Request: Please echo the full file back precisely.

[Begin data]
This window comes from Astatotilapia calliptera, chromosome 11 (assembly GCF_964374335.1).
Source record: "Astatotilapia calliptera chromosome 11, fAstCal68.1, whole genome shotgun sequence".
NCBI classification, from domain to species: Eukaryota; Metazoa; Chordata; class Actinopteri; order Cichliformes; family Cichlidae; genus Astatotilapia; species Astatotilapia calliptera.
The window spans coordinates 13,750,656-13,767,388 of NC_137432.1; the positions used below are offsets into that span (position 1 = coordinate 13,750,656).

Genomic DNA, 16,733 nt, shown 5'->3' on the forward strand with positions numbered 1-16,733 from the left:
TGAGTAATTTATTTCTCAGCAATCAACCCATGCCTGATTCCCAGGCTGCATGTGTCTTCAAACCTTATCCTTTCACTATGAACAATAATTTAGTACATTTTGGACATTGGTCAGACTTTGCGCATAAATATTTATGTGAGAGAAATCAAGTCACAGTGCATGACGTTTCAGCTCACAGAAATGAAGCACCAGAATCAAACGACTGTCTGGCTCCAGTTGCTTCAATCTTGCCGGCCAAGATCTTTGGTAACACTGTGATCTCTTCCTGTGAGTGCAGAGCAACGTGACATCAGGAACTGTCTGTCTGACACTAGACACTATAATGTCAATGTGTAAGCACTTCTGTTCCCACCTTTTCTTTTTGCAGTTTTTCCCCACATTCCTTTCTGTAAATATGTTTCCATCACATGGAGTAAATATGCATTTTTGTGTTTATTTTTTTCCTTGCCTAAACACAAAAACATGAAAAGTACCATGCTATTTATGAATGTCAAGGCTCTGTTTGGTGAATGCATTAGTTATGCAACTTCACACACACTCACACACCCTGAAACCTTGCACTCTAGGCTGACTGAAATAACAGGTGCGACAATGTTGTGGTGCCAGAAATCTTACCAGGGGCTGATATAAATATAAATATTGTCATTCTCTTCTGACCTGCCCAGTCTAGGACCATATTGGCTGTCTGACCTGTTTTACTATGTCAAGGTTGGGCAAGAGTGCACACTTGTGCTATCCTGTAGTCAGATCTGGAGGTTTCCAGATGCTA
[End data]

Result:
This window comes from Astatotilapia calliptera, chromosome 11 (assembly GCF_964374335.1).
Source record: "Astatotilapia calliptera chromosome 11, fAstCal68.1, whole genome shotgun sequence".
NCBI classification, from domain to species: Eukaryota; Metazoa; Chordata; class Actinopteri; order Cichliformes; family Cichlidae; genus Astatotilapia; species Astatotilapia calliptera.
The window spans coordinates 13,750,656-13,767,388 of NC_137432.1; the positions used below are offsets into that span (position 1 = coordinate 13,750,656).

Genomic DNA, 16,733 nt, shown 5'->3' on the forward strand with positions numbered 1-16,733 from the left:
TGAGTAATTTATTTCTCAGCAATCAACCCATGCCTGATTCCCAGGCTGCATGTGTCTTCAAACCTTATCCTTTCACTATGAACAATAATTTAGTACATTTTGGACATTGGTCAGACTTTGCGCATAAATATTTATGTGAGAGAAATCAAGTCACAGTGCATGACGTTTCAGCTCACAGAAATGAAGCACCAGAATCAAACGACTGTCTGGCTCCAGTTGCTTCAATCTTGCCGGCCAAGATCTTTGGTAACACTGTGATCTCTTCCTGTGAGTGCAGAGCAACGTGACATCAGGAACTGTCTGTCTGACACTAGACACTATAATGTCAATGTGTAAGCACTTCTGTTCCCACCTTTTCTTTTTGCAGTTTTTCCCCACATTCCTTTCTGTAAATATGTTTCCATCACATGGAGTAAATATGCATTTTTGTGTTTATTTTTTTCCTTGCCTAAACACAAAAACATGAAAAGTACCATGCTATTTATGAATGTCAAGGCTCTGTTTGGTGAATGCATTAGTTATGCAACTTCACACACACTCACACACCCTGAAACCTTGCACTCTAGGCTGACTGAAATAACAGGTGCGACAATGTTGTGGTGCCAGAAATCTTACCAGGGGCTGATATAAATATAAATATTGTCATTCTCTTCTGACCTGCCCAGTCTAGGACCATATTGGCTGTCTGACCTGTTTTACTATGTCAAGGTTGGGCAAGAGTGCACACTTGTGCTATCCTGTAGTCAGATCTGGAGGTTTCCAGATGCTA